How to win at Pinterest

It’s no secret that I love social media. For staying in touch with friends and family, I use Facebook. For keeping track of the weird and fleeting meme-worthy world, I use Tumblr.  To build community and find news, I use Twitter. But Pinterest…oh, Pinterest is my guilty pleasure. I use it as a wish list, for gift ideas, for DIY inspiration, for day dreaming about what I’ll do when I win the lottery and, most importantly, to organize thousands of recipes (which we actually cook from). I also manage Pinterest accounts for clients and it can be very important as part of an overall social media strategy, but it’s not for every business or brand.

So, how do you win at Pinterest?

* First, make sure it’s appropriate for your company/brand/product. Pinterest is growing in leaps and bounds, currently there are more than 70 million users and the average length of stay on the site is more than 14 minutes per person. BUT, the most popular brands and companies on Pinterest are still primarily B2C and the audience is overwhelmingly female.

* If you’re a B2B company and have determined that your target audience is on Pinterest, you cancreatively capitalize on what you’ve got to build interest and drive engagement. Create boards inspired by your company mission or mascot(s), create group boards and allow employees and customers to pin what inspires them. Express business concepts visually, use infographics. Even tools you use everyday can inspire a board a la Photoshop Fails.

pinterest success

Know what your audience wants and inspire them by giving them what they want. If you’re part of an education-related company, for example, create classroom idea and back to school boards for teachers,

Make it easy to pin, buy and share. If your company sells a product and you pin something product-related, make it easy for a “pinspired” user to buy with just a click. Add a Pin It button to your website next to products, images, infographics, etc. to make it easy for people to pin your content directly from the source. Add links to other social networks, where appropriate, to make your content easy to share across other social media.

Be strategic. Segment your audience, segment your boards and selectively pin the best of the best. Don’t just randomly pin everything in sight. Get inspired, be inspirational, but don’t stray too far away from your business goals and purpose.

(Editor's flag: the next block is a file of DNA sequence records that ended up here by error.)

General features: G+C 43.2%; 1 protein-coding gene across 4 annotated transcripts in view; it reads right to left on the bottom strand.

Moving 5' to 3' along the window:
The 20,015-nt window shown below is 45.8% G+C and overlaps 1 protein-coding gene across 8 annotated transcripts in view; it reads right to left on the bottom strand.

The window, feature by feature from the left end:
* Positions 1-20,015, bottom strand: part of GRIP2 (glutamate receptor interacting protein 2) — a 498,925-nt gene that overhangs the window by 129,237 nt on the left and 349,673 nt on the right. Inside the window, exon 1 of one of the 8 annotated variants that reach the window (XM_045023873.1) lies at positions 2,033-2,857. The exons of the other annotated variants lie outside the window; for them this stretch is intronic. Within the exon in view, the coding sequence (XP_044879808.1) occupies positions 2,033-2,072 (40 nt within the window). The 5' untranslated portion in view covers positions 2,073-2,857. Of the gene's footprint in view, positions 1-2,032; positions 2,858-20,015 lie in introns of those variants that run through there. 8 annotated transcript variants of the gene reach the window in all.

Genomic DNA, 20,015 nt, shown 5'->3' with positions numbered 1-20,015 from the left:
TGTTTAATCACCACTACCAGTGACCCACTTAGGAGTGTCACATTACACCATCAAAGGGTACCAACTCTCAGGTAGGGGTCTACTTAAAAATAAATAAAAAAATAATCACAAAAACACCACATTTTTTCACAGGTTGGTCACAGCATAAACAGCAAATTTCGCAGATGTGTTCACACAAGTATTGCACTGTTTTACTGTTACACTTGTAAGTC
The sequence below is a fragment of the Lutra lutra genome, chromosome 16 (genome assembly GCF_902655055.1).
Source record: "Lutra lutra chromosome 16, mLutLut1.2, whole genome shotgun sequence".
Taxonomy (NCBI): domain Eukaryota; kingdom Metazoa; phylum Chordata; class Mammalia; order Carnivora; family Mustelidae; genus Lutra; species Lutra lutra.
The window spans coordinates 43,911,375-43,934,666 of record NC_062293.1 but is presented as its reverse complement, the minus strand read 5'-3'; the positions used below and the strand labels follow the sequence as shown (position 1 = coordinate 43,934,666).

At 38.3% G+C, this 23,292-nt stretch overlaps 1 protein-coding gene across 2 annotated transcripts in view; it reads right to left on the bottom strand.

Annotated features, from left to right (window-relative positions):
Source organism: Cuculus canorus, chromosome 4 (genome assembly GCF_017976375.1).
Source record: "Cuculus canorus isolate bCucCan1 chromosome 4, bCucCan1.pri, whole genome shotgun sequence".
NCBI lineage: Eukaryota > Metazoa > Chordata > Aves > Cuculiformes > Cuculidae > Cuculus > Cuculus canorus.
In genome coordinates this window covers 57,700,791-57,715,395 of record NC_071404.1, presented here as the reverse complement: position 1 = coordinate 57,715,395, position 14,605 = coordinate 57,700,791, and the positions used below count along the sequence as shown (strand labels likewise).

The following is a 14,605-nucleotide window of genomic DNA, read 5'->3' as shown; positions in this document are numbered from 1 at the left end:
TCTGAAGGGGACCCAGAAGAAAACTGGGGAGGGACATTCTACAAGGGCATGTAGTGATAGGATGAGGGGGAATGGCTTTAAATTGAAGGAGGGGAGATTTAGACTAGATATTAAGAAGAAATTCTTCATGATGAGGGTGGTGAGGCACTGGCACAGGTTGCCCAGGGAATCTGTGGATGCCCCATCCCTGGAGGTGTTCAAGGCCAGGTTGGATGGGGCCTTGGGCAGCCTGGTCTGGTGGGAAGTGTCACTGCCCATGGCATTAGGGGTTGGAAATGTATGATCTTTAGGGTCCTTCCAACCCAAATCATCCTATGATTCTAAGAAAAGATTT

* Pinterest is a visual medium, so if you’re pinning original content, it MUST have a strong and compelling visual component. Pin descriptions count too — keep them brief and tell people why the content is relevant to them.

Timing isn’t everything on Pinterest. So many users are on the site at so many times for so many different reasons (you’ll often find me pinning at 1:00 am from my e-reader when I can’t sleep). Pin throughout the day and you’ll have a better chance of your pins being found. Timeless pins do better on Pinterest as they have a lot longer lifespan than a tweet or Facebook post.

Be social, reward fans. Promote your presence on Pinterest across your other social channels like your Facebook page, Twitter posts and through email marketing. Do not, however, post or tweet everything you pin. That’s annoying and obtrusive. Reward and engage fans by pinning their content as well. A “Blogger Creations Inspired By XYZ Baking Mix,” for example. Follow your top pinners, respond when people comment on your boards and leave non-self-promotional comments on the boards of others.

Still not sure if Pinterest fits into your social media plans, contact me at Lynne (at) and I’ll help you figure it out. In the meantime, happy pinning and feel free to follow me on Pinterest – where nearly zero percent of what I pin is business-related.